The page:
Masa for Tamales (Easy Tamales Dough) Recipe


As the holidays approach, Latin American families like mine begin to plan their menus, and tamales are always the main star of the feast. Making tamales from scratch takes a bit of time and preparation, from soaking the husks to serving a steamy tamale that slides off the husk when unwrapped. Many tias, mamás, and abuelitas debate around the kitchen table—who has the best tamale recipe? Though it’s an argument that’s never really settled, one thing’s for sure: whether you are new to making tamales or an expert with your own recipe or one passed down to you, the most delicious tamales start with a delicious, reliable masa recipe.

Simply Recipes / Ericka Sanchez

My Go-To Masa Recipe for Tamales

Back when I learned how to make tamales from my grandmother and mom, they scoffed when I asked for exact measurements. They measured the ingredients al tanteo, meaning “a calculated guess” in Spanish. They measured the masa harina, baking powder, and salt with a favorite soup spoon, a coffee cup, the palm of their hands, or pinch with their fingers. This masa recipe yields a basic tamale dough—one that I meticulously wrote down as I watched them. This is my go-to masa recipe for both savory and sweet tamales.  

My Favorite Brands of Masa Harina

Convenience is a big plus for me, so I opt for instant masa harina to make masa for tamales. Some brands like Maseca and Masabrosa have a variety of options to choose from. Their masa harinas made specifically for tamales have a coarser grind, which yields a masa with a bit of a gritty texture. Their regular masa harinas meant for tortillas will be smoother. Both are delicious, and it’s a matter of personal preference. Both brands can be found at your local Latin supermarket and most big box grocery stores. You will likely get a better deal buying them at a brick-and-mortar than online.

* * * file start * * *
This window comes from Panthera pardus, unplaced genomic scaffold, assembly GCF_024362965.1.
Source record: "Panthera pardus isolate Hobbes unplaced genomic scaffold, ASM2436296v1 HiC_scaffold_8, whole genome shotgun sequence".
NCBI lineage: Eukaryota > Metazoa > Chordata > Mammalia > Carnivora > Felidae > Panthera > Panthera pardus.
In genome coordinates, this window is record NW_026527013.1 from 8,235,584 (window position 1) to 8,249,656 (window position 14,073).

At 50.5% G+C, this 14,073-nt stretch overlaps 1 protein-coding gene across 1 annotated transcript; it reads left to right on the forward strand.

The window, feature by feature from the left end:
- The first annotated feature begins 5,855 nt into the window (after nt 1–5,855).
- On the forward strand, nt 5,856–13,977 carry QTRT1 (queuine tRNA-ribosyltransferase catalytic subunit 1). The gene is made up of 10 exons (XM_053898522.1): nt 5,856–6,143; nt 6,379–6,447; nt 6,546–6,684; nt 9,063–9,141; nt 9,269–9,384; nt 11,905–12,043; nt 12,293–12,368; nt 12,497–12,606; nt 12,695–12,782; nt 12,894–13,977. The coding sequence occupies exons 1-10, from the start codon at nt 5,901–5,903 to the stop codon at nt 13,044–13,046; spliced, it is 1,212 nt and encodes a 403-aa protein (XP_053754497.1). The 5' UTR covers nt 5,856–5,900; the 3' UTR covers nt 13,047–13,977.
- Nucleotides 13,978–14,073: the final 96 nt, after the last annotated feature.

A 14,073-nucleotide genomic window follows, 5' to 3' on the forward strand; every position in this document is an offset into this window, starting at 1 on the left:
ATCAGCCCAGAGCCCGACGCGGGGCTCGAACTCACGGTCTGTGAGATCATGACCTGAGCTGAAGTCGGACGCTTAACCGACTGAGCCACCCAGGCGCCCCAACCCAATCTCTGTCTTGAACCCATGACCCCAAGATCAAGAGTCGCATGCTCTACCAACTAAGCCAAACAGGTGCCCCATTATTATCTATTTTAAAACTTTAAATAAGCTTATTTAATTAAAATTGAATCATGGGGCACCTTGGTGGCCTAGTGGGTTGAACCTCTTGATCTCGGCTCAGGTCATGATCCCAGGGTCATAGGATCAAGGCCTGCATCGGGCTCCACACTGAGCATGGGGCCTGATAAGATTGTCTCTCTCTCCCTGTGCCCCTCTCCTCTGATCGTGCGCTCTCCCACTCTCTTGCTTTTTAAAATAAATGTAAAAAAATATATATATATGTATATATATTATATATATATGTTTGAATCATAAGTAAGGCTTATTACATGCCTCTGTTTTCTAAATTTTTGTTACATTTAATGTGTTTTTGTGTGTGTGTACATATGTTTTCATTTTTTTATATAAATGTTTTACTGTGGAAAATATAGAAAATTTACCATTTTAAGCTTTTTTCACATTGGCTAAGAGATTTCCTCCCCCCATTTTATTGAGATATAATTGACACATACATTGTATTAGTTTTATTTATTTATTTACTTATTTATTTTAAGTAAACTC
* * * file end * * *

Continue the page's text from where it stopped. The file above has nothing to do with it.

Bob’s Red Mill and King Arthur also have great tasting masa harinas. Both have a finer grind, perfect for tamales, tortillas, sopes, gorditas, and everything corn masa your heart desires.

Simply Recipes / Ericka Sanchez

Knead the Masa by Hand or With an Electric Mixer

If I am making masa for about two dozen tamales (the number of tamales this recipe yields) I clear out my schedule because I to knead the masa by hand. The process is a bit long if done by hand—whipping the lard takes about 20 minutes and kneading the dough takes about 15 minutes. I like to feel the texture of the masa in my hands. For me, it’s nostalgic because this is how I grew up making tamales. But you to you! You can use an electric mixer and cut the prep time in half. 

If I am making 40 to 60 tamales for a family gathering, I let my stand mixer do the work. The masa becomes more difficult to knead by hand when making a large batch—the masa might not mix properly and will then cook unevenly. My mom will always notice tamales pintos, “unevenly cooked masa,” and we don’t want that! 

Make It Vegetarian or Vegan

This recipe calls for lard and chicken stock, for making savory tamales. Here is how to modify the recipe for vegan or vegetarian tamales. 

  • Switch out the lard for vegetable shortening or vegetable oil. 
  • Fry 1/4 cup of sliced white onions in vegetable oil until golden. Cool the onions to room temperature before adding it to the masa right before the masa harina.
  • Instead of chicken stock, use vegetable stock or water.

Simply Recipes / Ericka Sanchez

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